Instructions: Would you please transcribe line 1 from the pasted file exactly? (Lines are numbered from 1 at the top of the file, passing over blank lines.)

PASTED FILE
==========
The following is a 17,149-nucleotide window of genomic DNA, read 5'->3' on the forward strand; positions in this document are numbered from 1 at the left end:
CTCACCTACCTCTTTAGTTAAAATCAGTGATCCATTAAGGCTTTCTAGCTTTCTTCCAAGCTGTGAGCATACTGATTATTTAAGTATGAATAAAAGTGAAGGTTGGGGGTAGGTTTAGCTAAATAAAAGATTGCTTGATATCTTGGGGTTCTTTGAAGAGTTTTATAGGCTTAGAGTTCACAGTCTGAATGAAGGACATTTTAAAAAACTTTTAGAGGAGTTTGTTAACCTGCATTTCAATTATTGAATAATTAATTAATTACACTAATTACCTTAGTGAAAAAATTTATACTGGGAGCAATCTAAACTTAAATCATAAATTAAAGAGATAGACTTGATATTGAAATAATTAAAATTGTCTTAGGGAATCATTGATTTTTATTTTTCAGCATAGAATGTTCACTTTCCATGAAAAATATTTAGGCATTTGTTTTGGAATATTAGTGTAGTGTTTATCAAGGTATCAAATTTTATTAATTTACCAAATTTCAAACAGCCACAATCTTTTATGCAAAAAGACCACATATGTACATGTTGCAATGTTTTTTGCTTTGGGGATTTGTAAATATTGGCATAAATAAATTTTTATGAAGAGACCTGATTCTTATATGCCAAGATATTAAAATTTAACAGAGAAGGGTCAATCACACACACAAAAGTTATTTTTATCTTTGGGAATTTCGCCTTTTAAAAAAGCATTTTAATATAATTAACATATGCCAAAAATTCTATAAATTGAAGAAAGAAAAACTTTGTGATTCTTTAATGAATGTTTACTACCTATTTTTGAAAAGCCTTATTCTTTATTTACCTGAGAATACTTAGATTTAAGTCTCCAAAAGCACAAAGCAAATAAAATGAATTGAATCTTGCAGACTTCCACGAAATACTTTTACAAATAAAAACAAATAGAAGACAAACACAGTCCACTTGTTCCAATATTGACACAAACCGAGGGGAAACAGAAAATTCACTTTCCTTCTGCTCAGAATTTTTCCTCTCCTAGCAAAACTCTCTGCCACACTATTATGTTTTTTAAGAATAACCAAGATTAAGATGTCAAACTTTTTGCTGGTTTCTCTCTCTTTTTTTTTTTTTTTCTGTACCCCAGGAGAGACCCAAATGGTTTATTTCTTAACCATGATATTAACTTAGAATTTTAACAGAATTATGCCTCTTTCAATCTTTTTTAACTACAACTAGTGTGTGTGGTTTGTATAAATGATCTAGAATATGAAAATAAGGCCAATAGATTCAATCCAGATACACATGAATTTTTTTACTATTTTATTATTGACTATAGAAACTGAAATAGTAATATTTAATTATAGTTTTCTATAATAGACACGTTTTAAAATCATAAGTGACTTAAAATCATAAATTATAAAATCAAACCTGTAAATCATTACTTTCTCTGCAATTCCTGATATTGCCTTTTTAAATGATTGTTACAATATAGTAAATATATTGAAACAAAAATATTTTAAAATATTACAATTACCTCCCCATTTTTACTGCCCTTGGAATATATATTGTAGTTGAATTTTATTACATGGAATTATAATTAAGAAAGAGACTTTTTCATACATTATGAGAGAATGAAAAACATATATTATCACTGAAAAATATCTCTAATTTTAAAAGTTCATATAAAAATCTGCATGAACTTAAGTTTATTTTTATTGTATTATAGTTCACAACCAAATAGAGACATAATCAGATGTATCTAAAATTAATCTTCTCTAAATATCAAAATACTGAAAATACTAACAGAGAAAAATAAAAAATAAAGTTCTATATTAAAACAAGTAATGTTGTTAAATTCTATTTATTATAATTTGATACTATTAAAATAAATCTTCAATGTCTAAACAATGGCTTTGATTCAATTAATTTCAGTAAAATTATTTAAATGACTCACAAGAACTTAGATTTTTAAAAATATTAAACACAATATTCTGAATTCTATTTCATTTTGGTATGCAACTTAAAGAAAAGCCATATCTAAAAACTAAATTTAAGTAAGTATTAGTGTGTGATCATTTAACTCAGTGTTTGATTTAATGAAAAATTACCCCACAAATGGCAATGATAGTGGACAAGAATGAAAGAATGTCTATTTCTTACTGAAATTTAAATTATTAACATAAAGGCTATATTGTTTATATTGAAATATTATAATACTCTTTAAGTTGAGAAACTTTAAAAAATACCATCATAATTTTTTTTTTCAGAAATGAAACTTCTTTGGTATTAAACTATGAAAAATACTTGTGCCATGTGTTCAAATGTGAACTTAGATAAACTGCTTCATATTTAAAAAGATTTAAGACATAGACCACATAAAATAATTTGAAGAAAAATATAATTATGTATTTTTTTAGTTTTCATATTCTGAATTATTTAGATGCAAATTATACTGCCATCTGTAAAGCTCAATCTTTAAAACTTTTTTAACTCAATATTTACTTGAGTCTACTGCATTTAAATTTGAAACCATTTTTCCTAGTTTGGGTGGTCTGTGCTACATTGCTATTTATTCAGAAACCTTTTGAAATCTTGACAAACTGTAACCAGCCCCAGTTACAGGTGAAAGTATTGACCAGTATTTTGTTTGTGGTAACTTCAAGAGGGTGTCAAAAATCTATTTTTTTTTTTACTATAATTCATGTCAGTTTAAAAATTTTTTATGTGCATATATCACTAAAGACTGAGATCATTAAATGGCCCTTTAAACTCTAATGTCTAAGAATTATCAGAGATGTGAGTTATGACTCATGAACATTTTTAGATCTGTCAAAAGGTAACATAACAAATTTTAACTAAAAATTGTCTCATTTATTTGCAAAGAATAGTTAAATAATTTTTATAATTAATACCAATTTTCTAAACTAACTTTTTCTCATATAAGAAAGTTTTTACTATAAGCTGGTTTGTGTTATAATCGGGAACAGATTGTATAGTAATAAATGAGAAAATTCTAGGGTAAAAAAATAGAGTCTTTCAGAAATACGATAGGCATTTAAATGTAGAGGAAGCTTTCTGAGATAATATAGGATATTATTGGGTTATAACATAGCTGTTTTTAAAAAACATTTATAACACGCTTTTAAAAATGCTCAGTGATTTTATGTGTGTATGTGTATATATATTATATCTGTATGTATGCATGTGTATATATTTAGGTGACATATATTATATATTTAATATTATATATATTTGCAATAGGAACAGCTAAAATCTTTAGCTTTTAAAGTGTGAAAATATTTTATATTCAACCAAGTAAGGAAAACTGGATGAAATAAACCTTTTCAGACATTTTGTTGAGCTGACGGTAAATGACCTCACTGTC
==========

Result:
The following is a 17,149-nucleotide window of genomic DNA, read 5'->3' on the forward strand; positions in this document are numbered from 1 at the left end: